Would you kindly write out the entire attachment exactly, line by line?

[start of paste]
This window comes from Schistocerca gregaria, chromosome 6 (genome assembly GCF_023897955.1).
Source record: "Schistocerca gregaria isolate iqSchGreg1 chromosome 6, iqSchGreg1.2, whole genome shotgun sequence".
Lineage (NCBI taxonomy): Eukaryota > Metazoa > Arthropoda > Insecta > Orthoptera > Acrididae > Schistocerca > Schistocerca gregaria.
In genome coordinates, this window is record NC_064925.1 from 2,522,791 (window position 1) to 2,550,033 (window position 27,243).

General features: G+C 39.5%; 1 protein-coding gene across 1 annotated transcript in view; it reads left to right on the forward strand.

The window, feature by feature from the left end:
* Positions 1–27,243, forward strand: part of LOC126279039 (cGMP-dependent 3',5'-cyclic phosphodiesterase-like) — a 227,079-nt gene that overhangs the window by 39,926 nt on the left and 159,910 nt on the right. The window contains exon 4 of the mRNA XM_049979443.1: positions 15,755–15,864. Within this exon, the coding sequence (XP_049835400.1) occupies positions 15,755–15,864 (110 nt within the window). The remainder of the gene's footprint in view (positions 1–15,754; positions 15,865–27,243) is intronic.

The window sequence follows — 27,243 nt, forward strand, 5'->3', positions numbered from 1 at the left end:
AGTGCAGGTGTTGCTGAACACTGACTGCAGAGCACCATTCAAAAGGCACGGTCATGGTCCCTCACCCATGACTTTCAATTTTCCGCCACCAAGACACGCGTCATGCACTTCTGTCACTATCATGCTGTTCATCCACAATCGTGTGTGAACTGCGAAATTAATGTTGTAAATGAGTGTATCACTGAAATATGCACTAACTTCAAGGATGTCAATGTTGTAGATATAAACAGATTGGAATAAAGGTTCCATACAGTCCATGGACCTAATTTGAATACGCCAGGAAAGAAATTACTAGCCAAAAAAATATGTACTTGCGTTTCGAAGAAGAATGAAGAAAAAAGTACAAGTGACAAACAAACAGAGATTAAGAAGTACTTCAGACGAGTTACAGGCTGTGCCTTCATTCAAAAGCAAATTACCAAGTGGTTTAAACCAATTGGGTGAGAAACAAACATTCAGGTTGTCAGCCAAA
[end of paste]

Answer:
This window comes from Schistocerca gregaria, chromosome 6 (genome assembly GCF_023897955.1).
Source record: "Schistocerca gregaria isolate iqSchGreg1 chromosome 6, iqSchGreg1.2, whole genome shotgun sequence".
Lineage (NCBI taxonomy): Eukaryota > Metazoa > Arthropoda > Insecta > Orthoptera > Acrididae > Schistocerca > Schistocerca gregaria.
In genome coordinates, this window is record NC_064925.1 from 2,522,791 (window position 1) to 2,550,033 (window position 27,243).

General features: G+C 39.5%; 1 protein-coding gene across 1 annotated transcript in view; it reads left to right on the forward strand.

The window, feature by feature from the left end:
* Positions 1–27,243, forward strand: part of LOC126279039 (cGMP-dependent 3',5'-cyclic phosphodiesterase-like) — a 227,079-nt gene that overhangs the window by 39,926 nt on the left and 159,910 nt on the right. The window contains exon 4 of the mRNA XM_049979443.1: positions 15,755–15,864. Within this exon, the coding sequence (XP_049835400.1) occupies positions 15,755–15,864 (110 nt within the window). The remainder of the gene's footprint in view (positions 1–15,754; positions 15,865–27,243) is intronic.

The window sequence follows — 27,243 nt, forward strand, 5'->3', positions numbered from 1 at the left end:
AGTGCAGGTGTTGCTGAACACTGACTGCAGAGCACCATTCAAAAGGCACGGTCATGGTCCCTCACCCATGACTTTCAATTTTCCGCCACCAAGACACGCGTCATGCACTTCTGTCACTATCATGCTGTTCATCCACAATCGTGTGTGAACTGCGAAATTAATGTTGTAAATGAGTGTATCACTGAAATATGCACTAACTTCAAGGATGTCAATGTTGTAGATATAAACAGATTGGAATAAAGGTTCCATACAGTCCATGGACCTAATTTGAATACGCCAGGAAAGAAATTACTAGCCAAAAAAATATGTACTTGCGTTTCGAAGAAGAATGAAGAAAAAAGTACAAGTGACAAACAAACAGAGATTAAGAAGTACTTCAGACGAGTTACAGGCTGTGCCTTCATTCAAAAGCAAATTACCAAGTGGTTTAAACCAATTGGGTGAGAAACAAACATTCAGGTTGTCAGCCAAA